[PATCH V6 05/10] audit: log creation and deletion of namespace instances

Paul Moore paul at paul-moore.com
Sat May 16 12:16:55 UTC 2015

On Sat, May 16, 2015 at 5:46 AM, Daniel J Walsh <dwalsh at redhat.com> wrote:
> On 05/15/2015 05:05 PM, Paul Moore wrote:
>> On Thursday, May 14, 2015 11:23:09 PM Andy Lutomirski wrote:
>>> On Thu, May 14, 2015 at 7:32 PM, Richard Guy Briggs <rgb at redhat.com> wrote:
>>>> On 15/05/14, Paul Moore wrote:
>>>>> * Look at our existing audit records to determine which records should
>>>>> have
>>>>> namespace and container ID tokens added.  We may only want to add the
>>>>> additional fields in the case where the namespace/container ID tokens are
>>>>> not the init namespace.
>>>> If we have a record that ties a set of namespace IDs with a container
>>>> ID, then I expect we only need to list the containerID along with auid
>>>> and sessionID.
>>> The problem here is that the kernel has no concept of a "container", and I
>>> don't think it makes any sense to add one just for audit.  "Container" is a
>>> marketing term used by some userspace tools.
>>> I can imagine that both audit could benefit from a concept of a
>>> namespace *path* that understands nesting (e.g. root/2/5/1 or
>>> something along those lines).  Mapping these to "containers" belongs
>>> in userspace, I think.
>> It might be helpful to climb up a few levels in this thread ...
>> I think we all agree that containers are not a kernel construct.  I further
>> believe that the kernel has no business generating container IDs, those should
>> come from userspace and will likely be different depending on how you define
>> "container".  However, what is less clear to me at this point is how the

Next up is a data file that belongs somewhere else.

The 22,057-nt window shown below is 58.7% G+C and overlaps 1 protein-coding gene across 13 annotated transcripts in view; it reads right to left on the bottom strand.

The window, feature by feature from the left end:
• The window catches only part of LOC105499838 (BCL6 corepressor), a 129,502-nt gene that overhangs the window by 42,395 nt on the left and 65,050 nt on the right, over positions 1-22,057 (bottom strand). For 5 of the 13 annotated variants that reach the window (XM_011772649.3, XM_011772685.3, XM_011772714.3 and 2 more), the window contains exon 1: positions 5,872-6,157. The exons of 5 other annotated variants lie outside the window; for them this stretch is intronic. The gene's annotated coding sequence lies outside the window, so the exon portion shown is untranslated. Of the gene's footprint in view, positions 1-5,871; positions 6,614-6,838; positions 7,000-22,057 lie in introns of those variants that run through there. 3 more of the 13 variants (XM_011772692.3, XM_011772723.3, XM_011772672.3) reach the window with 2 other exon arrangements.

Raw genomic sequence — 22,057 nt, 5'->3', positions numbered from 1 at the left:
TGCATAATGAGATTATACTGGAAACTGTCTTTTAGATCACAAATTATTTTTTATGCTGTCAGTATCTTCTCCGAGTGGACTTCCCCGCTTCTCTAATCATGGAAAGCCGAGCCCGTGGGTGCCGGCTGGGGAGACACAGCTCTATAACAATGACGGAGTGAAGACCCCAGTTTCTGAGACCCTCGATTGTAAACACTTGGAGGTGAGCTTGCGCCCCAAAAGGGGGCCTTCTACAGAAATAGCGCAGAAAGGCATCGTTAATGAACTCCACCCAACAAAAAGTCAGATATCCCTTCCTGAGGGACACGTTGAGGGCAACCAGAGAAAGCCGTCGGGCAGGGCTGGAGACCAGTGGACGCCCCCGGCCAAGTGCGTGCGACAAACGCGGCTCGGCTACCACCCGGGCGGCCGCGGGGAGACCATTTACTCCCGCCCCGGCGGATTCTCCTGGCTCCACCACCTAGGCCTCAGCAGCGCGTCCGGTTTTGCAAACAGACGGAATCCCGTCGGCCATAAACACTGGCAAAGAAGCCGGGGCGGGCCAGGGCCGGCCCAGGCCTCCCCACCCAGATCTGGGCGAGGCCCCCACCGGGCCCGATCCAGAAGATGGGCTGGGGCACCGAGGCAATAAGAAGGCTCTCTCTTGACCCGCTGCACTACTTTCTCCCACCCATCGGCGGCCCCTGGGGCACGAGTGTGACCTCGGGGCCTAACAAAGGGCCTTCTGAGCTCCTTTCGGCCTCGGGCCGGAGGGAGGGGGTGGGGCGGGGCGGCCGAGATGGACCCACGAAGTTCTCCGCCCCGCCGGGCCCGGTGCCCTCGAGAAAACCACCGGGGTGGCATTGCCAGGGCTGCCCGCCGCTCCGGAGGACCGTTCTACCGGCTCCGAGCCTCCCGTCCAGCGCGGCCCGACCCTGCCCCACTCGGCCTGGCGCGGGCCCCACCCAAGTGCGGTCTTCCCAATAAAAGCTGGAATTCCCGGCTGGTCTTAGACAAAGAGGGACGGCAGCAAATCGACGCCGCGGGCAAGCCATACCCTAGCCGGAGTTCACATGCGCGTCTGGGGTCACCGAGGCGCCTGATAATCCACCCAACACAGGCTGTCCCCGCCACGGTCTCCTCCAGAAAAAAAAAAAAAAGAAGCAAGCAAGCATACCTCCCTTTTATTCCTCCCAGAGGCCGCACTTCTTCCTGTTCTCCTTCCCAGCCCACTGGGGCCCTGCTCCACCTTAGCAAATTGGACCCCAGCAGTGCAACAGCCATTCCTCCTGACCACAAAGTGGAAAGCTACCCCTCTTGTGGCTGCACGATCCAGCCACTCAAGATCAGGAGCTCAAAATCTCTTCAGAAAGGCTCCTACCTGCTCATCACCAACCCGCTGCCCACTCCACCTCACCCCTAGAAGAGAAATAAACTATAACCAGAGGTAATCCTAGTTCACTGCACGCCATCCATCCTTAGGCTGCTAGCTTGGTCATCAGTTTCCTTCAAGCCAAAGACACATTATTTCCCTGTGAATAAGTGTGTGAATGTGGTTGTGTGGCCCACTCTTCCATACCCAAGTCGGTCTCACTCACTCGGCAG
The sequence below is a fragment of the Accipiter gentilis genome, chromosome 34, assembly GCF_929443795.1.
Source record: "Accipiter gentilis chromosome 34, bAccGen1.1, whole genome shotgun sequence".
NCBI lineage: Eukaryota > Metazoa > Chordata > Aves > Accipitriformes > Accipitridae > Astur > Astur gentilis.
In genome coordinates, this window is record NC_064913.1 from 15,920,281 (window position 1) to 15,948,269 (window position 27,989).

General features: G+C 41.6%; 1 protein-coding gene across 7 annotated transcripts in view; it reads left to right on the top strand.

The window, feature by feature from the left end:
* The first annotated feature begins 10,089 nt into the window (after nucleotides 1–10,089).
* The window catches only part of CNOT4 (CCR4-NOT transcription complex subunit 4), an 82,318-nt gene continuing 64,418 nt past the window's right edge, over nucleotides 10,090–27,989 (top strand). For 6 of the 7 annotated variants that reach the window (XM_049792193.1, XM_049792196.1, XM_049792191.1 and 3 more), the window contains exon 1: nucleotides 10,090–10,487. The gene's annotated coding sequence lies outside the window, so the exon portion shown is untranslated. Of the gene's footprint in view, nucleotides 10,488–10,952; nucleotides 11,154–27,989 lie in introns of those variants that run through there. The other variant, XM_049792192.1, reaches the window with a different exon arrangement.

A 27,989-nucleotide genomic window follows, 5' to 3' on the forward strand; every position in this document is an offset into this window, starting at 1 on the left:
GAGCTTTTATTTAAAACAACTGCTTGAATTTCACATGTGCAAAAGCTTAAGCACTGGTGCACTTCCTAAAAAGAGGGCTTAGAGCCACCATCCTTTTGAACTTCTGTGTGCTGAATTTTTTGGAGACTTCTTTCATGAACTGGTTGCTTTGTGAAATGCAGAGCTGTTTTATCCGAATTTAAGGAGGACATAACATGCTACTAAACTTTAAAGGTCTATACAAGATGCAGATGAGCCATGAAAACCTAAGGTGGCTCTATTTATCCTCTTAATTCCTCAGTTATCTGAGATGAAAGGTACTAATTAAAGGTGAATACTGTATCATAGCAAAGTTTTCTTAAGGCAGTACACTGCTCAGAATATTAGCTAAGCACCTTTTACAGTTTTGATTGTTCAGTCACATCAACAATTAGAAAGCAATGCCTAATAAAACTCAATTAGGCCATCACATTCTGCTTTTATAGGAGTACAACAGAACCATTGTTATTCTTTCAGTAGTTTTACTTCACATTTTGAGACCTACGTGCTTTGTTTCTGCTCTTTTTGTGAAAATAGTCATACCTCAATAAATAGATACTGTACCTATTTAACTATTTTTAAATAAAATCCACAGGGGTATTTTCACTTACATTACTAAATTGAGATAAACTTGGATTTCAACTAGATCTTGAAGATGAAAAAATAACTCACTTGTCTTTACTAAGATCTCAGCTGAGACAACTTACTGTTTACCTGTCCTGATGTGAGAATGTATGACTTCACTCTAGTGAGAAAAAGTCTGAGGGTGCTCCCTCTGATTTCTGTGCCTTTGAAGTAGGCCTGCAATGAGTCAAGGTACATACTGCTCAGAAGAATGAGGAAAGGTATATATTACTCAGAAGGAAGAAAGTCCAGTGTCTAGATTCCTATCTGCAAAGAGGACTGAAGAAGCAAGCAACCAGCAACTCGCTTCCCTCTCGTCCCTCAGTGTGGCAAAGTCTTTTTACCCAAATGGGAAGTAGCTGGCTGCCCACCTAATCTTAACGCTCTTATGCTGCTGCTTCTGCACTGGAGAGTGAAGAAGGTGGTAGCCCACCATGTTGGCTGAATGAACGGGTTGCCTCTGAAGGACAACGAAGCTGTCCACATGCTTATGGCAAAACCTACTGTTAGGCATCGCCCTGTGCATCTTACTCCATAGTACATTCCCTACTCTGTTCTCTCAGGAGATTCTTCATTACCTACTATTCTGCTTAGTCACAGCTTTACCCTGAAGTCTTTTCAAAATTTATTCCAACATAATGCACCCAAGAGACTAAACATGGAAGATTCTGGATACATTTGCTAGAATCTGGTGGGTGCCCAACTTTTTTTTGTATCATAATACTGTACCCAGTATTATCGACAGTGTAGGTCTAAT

>> kernel should handle the setting, reporting, and general management of this
>> container ID token.
> Wouldn't the easiest thing be to just treat add a containerid to the
> process context like auid.

I believe so.  At least that was the point I was trying to get across
when I first jumped into this thread.

> Then make it a privileged operation to set it.  Then tools that care about
> auditing like docker can set the ID
> and remove the Capability from it sub processes if it cares.  All
> processes adopt parent processes containerid.
> Now containers can be audited and as long as userspace is written
> correctly nested containers can either override the containerid or not
> depending on what the audit rules are.

This part I'm still less certain on.  I agree that setting the
container ID should be privileged in some sense, but the kernel
shouldn't *require* privilege to create a new container (however the
user chooses to define it).  Simply requiring privilege to set the
container ID and failing silently may be sufficient.

paul moore

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